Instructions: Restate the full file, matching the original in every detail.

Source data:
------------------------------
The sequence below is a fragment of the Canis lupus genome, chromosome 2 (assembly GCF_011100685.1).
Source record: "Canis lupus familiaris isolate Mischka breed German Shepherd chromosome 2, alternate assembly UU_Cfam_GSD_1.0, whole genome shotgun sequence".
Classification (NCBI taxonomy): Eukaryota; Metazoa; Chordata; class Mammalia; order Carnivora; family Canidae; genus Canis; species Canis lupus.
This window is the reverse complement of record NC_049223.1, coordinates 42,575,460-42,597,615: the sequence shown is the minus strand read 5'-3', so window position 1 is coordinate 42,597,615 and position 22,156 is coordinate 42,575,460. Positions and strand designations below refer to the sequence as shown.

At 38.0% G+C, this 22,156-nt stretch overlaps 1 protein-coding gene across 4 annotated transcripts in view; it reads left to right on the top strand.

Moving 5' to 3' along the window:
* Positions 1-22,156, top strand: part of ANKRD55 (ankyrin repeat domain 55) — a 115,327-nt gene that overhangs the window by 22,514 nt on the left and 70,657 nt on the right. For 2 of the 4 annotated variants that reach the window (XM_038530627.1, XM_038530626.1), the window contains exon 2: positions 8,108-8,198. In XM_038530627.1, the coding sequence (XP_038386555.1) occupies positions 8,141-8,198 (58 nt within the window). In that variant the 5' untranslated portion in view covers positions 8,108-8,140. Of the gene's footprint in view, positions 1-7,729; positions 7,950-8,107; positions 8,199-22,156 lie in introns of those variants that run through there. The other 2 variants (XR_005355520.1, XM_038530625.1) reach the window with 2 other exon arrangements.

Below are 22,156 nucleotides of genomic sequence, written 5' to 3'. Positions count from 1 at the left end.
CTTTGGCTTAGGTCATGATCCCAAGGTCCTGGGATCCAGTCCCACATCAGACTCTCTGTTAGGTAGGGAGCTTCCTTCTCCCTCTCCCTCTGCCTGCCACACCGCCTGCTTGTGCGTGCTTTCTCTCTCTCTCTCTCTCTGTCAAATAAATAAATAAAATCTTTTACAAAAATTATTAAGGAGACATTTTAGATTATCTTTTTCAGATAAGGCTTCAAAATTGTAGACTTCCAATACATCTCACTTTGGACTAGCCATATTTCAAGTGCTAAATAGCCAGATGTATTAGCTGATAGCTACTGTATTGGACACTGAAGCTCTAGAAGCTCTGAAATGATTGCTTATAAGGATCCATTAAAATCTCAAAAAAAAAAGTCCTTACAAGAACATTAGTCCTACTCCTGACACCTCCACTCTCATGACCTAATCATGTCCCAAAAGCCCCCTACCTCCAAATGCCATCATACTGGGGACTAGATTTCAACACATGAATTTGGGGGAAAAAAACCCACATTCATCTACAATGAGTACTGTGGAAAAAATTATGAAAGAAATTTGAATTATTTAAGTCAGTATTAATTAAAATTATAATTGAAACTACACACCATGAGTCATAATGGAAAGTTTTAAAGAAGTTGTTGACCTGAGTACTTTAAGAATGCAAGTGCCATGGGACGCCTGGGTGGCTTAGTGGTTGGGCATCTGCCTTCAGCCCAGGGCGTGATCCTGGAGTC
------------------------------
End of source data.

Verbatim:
The sequence below is a fragment of the Canis lupus genome, chromosome 2 (assembly GCF_011100685.1).
Source record: "Canis lupus familiaris isolate Mischka breed German Shepherd chromosome 2, alternate assembly UU_Cfam_GSD_1.0, whole genome shotgun sequence".
Classification (NCBI taxonomy): Eukaryota; Metazoa; Chordata; class Mammalia; order Carnivora; family Canidae; genus Canis; species Canis lupus.
This window is the reverse complement of record NC_049223.1, coordinates 42,575,460-42,597,615: the sequence shown is the minus strand read 5'-3', so window position 1 is coordinate 42,597,615 and position 22,156 is coordinate 42,575,460. Positions and strand designations below refer to the sequence as shown.

At 38.0% G+C, this 22,156-nt stretch overlaps 1 protein-coding gene across 4 annotated transcripts in view; it reads left to right on the top strand.

Moving 5' to 3' along the window:
* Positions 1-22,156, top strand: part of ANKRD55 (ankyrin repeat domain 55) — a 115,327-nt gene that overhangs the window by 22,514 nt on the left and 70,657 nt on the right. For 2 of the 4 annotated variants that reach the window (XM_038530627.1, XM_038530626.1), the window contains exon 2: positions 8,108-8,198. In XM_038530627.1, the coding sequence (XP_038386555.1) occupies positions 8,141-8,198 (58 nt within the window). In that variant the 5' untranslated portion in view covers positions 8,108-8,140. Of the gene's footprint in view, positions 1-7,729; positions 7,950-8,107; positions 8,199-22,156 lie in introns of those variants that run through there. The other 2 variants (XR_005355520.1, XM_038530625.1) reach the window with 2 other exon arrangements.

Below are 22,156 nucleotides of genomic sequence, written 5' to 3'. Positions count from 1 at the left end.
CTTTGGCTTAGGTCATGATCCCAAGGTCCTGGGATCCAGTCCCACATCAGACTCTCTGTTAGGTAGGGAGCTTCCTTCTCCCTCTCCCTCTGCCTGCCACACCGCCTGCTTGTGCGTGCTTTCTCTCTCTCTCTCTCTCTGTCAAATAAATAAATAAAATCTTTTACAAAAATTATTAAGGAGACATTTTAGATTATCTTTTTCAGATAAGGCTTCAAAATTGTAGACTTCCAATACATCTCACTTTGGACTAGCCATATTTCAAGTGCTAAATAGCCAGATGTATTAGCTGATAGCTACTGTATTGGACACTGAAGCTCTAGAAGCTCTGAAATGATTGCTTATAAGGATCCATTAAAATCTCAAAAAAAAAAGTCCTTACAAGAACATTAGTCCTACTCCTGACACCTCCACTCTCATGACCTAATCATGTCCCAAAAGCCCCCTACCTCCAAATGCCATCATACTGGGGACTAGATTTCAACACATGAATTTGGGGGAAAAAAACCCACATTCATCTACAATGAGTACTGTGGAAAAAATTATGAAAGAAATTTGAATTATTTAAGTCAGTATTAATTAAAATTATAATTGAAACTACACACCATGAGTCATAATGGAAAGTTTTAAAGAAGTTGTTGACCTGAGTACTTTAAGAATGCAAGTGCCATGGGACGCCTGGGTGGCTTAGTGGTTGGGCATCTGCCTTCAGCCCAGGGCGTGATCCTGGAGTC